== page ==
Italian cuisine is as famous around the world as the sights and ancient landmarks which make this country one of the most beloved and visited in the world. Many travelers associate Italian food with the legendary pizza and pasta exported and emulated in nearly every Italian restaurant around the globe.

 

However, there is so much more to the countries’ gastronomy. Typical regional Italian cuisine dishes exist in silos and vary significantly throughout the many regions, towns and villages. Recipes are still handed down from generation to generation, and many chefs prefer to use locally sourced and grown ingredients.

 

Traditional pizza is still considered by many to be the queen of typical Italian cuisine dishes. To experience it in its most authentic form venture to Naples, the city where the modern iteration of this timeless dish was born. The working-class citizens of Naples required functional food that was inexpensive and easy to eat.

 

Conventional flatbreads which had existed for centuries met the needs of the residents and became a popular dish sold by street vendors and casual restaurants. The flatbreads were topped with inexpensive garnishes such as cheese, olive oil, tomatoes, anchovies, and garlic. As the dish gained popularity, new preparations were created, and the modern-day pizzas were born. Antica Pizzeria in Port’ Alba is widely considered to be the world’s first pizza restaurant. It opened its doors in 1738 it is still welcoming visitors today.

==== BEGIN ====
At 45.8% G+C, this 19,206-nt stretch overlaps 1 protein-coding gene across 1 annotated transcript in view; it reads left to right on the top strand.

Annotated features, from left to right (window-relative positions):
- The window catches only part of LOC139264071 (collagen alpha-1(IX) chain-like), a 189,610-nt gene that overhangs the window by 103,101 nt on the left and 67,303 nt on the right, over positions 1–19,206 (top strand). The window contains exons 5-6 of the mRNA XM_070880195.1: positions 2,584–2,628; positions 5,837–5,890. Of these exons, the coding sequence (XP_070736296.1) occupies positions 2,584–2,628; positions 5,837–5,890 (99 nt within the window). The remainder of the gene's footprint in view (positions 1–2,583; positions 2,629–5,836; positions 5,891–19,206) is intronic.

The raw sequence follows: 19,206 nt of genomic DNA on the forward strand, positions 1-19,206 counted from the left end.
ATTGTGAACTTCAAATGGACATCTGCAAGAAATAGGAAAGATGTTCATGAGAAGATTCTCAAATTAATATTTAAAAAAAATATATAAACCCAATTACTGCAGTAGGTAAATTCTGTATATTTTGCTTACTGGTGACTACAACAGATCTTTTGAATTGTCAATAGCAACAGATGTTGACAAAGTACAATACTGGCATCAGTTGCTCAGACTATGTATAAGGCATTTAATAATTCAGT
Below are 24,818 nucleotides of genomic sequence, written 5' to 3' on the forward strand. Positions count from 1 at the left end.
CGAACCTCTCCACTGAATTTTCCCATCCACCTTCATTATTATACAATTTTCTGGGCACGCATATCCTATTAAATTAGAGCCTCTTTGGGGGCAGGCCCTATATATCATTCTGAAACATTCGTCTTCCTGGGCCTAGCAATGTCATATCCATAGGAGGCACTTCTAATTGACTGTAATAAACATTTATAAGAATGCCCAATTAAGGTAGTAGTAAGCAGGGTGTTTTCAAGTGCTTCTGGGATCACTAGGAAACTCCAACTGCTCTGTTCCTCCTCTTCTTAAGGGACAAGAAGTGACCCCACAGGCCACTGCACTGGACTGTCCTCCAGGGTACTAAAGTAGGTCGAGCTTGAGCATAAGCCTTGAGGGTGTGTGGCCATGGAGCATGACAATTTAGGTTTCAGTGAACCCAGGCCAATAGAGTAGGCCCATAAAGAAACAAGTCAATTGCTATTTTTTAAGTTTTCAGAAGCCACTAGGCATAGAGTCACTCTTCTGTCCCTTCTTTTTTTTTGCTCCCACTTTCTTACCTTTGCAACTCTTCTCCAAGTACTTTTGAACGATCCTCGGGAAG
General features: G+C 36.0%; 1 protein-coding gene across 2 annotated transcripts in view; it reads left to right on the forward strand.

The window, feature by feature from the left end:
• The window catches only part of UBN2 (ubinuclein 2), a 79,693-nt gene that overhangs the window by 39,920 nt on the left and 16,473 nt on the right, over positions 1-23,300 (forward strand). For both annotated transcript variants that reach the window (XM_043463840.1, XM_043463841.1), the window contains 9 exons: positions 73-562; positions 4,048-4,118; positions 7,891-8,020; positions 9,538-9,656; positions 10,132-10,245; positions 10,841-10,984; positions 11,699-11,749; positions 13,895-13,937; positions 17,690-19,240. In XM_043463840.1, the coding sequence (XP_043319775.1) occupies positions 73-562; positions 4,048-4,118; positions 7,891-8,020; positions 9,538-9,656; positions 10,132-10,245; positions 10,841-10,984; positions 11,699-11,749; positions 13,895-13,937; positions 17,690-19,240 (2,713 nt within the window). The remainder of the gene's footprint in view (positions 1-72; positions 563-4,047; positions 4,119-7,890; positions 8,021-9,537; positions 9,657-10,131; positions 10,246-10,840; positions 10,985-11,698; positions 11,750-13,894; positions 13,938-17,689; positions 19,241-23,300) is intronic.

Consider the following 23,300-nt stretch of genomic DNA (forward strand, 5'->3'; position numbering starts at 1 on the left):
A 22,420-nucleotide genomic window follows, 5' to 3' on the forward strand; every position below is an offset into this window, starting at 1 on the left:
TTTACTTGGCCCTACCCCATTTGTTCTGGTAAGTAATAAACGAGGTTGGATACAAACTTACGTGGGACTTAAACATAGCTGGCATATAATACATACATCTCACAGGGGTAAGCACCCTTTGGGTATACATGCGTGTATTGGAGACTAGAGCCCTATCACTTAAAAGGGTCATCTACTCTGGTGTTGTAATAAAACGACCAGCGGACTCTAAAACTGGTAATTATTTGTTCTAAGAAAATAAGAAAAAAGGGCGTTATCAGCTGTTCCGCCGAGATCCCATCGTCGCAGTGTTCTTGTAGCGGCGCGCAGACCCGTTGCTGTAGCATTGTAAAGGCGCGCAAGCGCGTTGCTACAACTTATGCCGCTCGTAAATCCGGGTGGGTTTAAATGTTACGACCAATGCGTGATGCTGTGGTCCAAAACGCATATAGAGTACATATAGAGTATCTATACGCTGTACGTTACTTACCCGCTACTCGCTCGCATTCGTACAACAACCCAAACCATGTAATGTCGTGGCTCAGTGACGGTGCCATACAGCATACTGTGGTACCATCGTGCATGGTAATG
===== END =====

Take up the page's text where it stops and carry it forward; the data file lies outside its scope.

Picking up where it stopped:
Like pizza, pasta dishes have existed in Italy for centuries. Many historians believe that the first noodles arrived in the region with Marco Polo when he transported the Chinese staple during one of his visits. The popularity of pasta dishes is only partially due to taste and flavor and primarily due to the cost and accessibility of the ingredients required to make it. The word pasta translates to “paste” and is a direct reference to the unleavened dough created from a simple combination of ground durum wheat plus eggs or water.

 

As a food of the “common people,” each Italian region developed its traditional versions of pasta with unique names and preparations. From the famous Orecchiette to the Cime di Rapa of Puglia, to the Sicilian Anelli dressed with a hearty meat sauce, the Italian cuisine dishes echoed ingredients that were readily grown by the villagers.

SICILY

Sicilian food